Court of Appeals of Georgia.

Attorney(s) appearing for the Case


Margaret Heap , for Appellee.

Christine Sieger Barker , for Appellee.


Carnel Lavan Bryant was convicted of armed robbery and other crimes, and we affirmed his convictions on appeal. Bryant v. State, 304 Ga.App. 755 (697 S.E.2d 860) (2010). He later filed a "Motion to Correct Null and Void/Illegal Sentence Under Newly Discover[ed] Evidence." The trial court denied the motion, and Bryant filed this application for discretionary review in the Supreme Court, which subsequently transferred it here.

An appeal may lie from an order denying or dismissing a motion to correct a void sentence if the defendant raises a colorable claim that the sentence is, in fact, void or illegal. Harper v. State, 286 Ga. 216, 217 (1), n. 1 (686 S.E.2d 786) (2009). "Motions to vacate a void sentence generally are limited to claims that — even assuming the existence and validity of the conviction for which the sentence was imposed — the law does not authorize that sentence, most typically because it exceeds the most severe punishment for which the applicable penal statute provides." von Thomas v. State, 293 Ga. 569, 572 (2) (748 S.E.2d 446) (2013). When a sentence is within the statutory range of punishment, it is not void. Jones v. State, 278 Ga. 669, 670 (604 S.E.2d 483) (2004).

In his motion, Bryant did not argue that his sentence exceeded legal limits. Instead, he claimed that he was denied the right to counsel during pretrial showup identifications.1 This is a challenge to the validity of Bryant's convictions, not his sentence. However, "a petition to vacate or modify a judgment of conviction is not an appropriate remedy in a criminal case." Harper v. State, 286 Ga. 216, 217-218 (1) (686 S.E.2d 786) (2009). Any appeal from an order denying or dismissing such a motion must be dismissed. See id. at 218 (2); Roberts v. State, 286 Ga. 532, 532 (690 S.E.2d 150) (2010). Accordingly, this application is hereby DISMISSED. Bryant's request for oral argument is DISMISSED as MOOT.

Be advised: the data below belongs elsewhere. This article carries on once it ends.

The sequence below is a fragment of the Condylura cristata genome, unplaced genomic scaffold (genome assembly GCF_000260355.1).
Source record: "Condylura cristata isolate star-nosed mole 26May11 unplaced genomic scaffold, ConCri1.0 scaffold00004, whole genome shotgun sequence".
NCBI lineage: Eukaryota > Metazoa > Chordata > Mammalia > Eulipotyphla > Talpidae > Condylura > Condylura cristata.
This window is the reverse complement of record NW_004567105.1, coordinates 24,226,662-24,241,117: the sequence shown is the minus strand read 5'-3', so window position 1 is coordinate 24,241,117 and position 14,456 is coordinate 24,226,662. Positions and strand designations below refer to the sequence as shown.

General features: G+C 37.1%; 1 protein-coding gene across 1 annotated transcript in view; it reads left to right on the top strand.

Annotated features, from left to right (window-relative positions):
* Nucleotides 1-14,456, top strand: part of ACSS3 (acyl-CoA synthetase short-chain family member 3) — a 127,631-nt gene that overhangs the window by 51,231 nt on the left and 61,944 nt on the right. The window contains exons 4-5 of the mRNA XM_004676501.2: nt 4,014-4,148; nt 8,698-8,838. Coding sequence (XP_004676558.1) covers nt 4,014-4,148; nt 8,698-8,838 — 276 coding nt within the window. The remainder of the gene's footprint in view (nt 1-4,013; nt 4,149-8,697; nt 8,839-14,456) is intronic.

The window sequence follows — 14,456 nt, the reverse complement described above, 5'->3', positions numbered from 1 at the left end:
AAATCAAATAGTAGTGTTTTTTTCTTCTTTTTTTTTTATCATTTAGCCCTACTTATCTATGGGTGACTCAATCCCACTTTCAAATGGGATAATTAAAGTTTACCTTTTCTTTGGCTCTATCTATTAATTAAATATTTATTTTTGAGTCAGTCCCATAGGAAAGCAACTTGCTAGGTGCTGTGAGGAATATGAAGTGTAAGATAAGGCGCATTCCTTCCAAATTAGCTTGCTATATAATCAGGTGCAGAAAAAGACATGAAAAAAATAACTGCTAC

1. Although the caption of Bryant's motion referred to newly discovered evidence, he did not identify any such evidence in his motion or application. In any event, we note that Bryant had no right to counsel at the showups because they occurred within an hour of the crimes, at which point "formal adversary proceedings. . . had not yet commenced." Allen v. State, 203 Ga.App. 851, 852 (2) (418 S.E.2d 135) (1992); see also Kirby v. Illinois, 406 U.S. 682 (92 S.Ct. 1877) (32 S.W.2d 411) (1972) (no right to counsel at pre-indictment showup). Moreover, in Bryant's direct appeal, we ruled that the showups were not impermissibly suggestive and that there was no substantial likelihood of irreparable misidentification. Bryant, 304 Ga. App. at 757-758 (2).


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